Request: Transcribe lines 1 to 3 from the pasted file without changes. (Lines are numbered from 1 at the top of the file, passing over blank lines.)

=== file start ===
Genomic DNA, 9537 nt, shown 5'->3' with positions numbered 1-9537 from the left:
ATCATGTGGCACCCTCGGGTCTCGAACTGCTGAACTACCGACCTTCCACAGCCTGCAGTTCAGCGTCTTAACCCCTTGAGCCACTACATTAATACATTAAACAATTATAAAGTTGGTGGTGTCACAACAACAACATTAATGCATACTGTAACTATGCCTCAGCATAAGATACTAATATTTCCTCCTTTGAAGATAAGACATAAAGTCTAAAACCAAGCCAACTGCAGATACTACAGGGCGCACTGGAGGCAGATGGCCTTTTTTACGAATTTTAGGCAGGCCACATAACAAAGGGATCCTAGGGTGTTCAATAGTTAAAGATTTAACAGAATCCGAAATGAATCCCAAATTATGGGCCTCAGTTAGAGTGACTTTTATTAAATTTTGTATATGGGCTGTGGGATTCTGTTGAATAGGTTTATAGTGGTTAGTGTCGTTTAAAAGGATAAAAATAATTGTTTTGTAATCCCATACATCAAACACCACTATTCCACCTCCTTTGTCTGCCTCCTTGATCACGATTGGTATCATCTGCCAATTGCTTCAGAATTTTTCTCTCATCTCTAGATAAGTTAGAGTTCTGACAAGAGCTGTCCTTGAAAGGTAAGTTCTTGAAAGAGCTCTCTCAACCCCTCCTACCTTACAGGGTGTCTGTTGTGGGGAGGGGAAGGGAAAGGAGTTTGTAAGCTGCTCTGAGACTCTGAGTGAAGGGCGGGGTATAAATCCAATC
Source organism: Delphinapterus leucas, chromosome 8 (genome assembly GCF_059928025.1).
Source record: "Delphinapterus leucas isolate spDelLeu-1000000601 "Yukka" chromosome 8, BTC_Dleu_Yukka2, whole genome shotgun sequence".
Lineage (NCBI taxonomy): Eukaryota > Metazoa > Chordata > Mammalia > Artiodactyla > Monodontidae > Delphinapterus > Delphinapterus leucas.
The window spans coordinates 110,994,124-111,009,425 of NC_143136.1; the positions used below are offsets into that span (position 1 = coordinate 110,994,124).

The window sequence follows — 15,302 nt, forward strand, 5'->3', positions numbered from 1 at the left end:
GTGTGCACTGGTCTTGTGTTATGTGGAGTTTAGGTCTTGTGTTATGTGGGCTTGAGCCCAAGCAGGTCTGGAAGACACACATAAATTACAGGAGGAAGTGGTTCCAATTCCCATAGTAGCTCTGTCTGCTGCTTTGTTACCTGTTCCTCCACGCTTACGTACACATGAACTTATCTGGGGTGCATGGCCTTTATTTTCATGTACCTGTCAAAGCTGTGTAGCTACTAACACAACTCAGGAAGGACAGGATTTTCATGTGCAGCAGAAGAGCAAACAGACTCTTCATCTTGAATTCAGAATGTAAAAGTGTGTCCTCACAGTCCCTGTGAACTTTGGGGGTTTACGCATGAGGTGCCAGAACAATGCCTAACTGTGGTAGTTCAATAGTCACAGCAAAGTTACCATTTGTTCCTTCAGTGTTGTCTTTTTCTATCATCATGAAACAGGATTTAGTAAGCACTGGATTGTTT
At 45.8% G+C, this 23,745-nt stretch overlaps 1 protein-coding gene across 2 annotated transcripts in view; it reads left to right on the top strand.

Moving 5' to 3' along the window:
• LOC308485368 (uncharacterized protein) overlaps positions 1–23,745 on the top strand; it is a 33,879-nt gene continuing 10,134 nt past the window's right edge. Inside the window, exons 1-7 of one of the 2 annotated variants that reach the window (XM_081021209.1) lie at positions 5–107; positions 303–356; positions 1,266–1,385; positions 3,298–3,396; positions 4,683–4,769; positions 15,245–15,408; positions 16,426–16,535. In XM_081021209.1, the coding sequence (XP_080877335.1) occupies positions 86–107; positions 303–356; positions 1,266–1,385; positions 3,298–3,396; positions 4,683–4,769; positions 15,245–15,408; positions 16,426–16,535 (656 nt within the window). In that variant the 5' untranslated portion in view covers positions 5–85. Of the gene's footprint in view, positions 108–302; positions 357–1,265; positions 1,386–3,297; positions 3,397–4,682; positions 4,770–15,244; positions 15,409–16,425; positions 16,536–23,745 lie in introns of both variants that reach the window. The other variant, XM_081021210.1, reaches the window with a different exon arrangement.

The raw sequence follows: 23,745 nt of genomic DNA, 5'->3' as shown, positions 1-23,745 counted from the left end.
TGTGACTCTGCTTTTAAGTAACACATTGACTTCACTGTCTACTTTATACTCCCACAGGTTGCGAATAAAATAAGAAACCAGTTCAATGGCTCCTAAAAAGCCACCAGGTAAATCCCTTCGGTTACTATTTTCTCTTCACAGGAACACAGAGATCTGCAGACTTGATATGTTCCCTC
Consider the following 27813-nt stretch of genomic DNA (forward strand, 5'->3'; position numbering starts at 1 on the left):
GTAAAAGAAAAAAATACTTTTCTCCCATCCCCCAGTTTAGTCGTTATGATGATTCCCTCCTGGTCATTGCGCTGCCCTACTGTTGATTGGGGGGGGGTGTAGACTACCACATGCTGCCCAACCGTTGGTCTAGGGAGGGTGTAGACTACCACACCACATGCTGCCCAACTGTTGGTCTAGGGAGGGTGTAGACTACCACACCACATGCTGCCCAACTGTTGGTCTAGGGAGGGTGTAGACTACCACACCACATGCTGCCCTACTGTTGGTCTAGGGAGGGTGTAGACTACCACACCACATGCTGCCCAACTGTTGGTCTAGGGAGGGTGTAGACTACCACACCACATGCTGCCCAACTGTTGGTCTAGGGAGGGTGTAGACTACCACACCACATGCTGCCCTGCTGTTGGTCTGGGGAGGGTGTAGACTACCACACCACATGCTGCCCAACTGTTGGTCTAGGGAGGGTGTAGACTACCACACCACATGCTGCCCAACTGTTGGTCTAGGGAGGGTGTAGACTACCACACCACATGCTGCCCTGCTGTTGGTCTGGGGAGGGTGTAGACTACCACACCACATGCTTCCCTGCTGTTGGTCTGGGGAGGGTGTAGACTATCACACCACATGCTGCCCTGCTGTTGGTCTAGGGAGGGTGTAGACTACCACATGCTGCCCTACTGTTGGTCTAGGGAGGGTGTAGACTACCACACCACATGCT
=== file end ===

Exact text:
Genomic DNA, 9537 nt, shown 5'->3' with positions numbered 1-9537 from the left:
ATCATGTGGCACCCTCGGGTCTCGAACTGCTGAACTACCGACCTTCCACAGCCTGCAGTTCAGCGTCTTAACCCCTTGAGCCACTACATTAATACATTAAACAATTATAAAGTTGGTGGTGTCACAACAACAACATTAATGCATACTGTAACTATGCCTCAGCATAAGATACTAATATTTCCTCCTTTGAAGATAAGACATAAAGTCTAAAACCAAGCCAACTGCAGATACTACAGGGCGCACTGGAGGCAGATGGCCTTTTTTACGAATTTTAGGCAGGCCACATAACAAAGGGATCCTAGGGTGTTCAATAGTTAAAGATTTAACAGAATCCGAAATGAATCCCAAATTATGGGCCTCAGTTAGAGTGACTTTTATTAAATTTTGTATATGGGCTGTGGGATTCTGTTGAATAGGTTTATAGTGGTTAGTGTCGTTTAAAAGGATAAAAATAATTGTTTTGTAATCCCATACATCAAACACCACTATTCCACCTCCTTTGTCTGCCTCCTTGATCACGATTGGTATCATCTGCCAATTGCTTCAGAATTTTTCTCTCATCTCTAGATAAGTTAGAGTTCTGACAAGAGCTGTCCTTGAAAGGTAAGTTCTTGAAAGAGCTCTCTCAACCCCTCCTACCTTACAGGGTGTCTGTTGTGGGGAGGGGAAGGGAAAGGAGTTTGTAAGCTGCTCTGAGACTCTGAGTGAAGGGCGGGGTATAAATCCAATC
Source organism: Delphinapterus leucas, chromosome 8 (genome assembly GCF_059928025.1).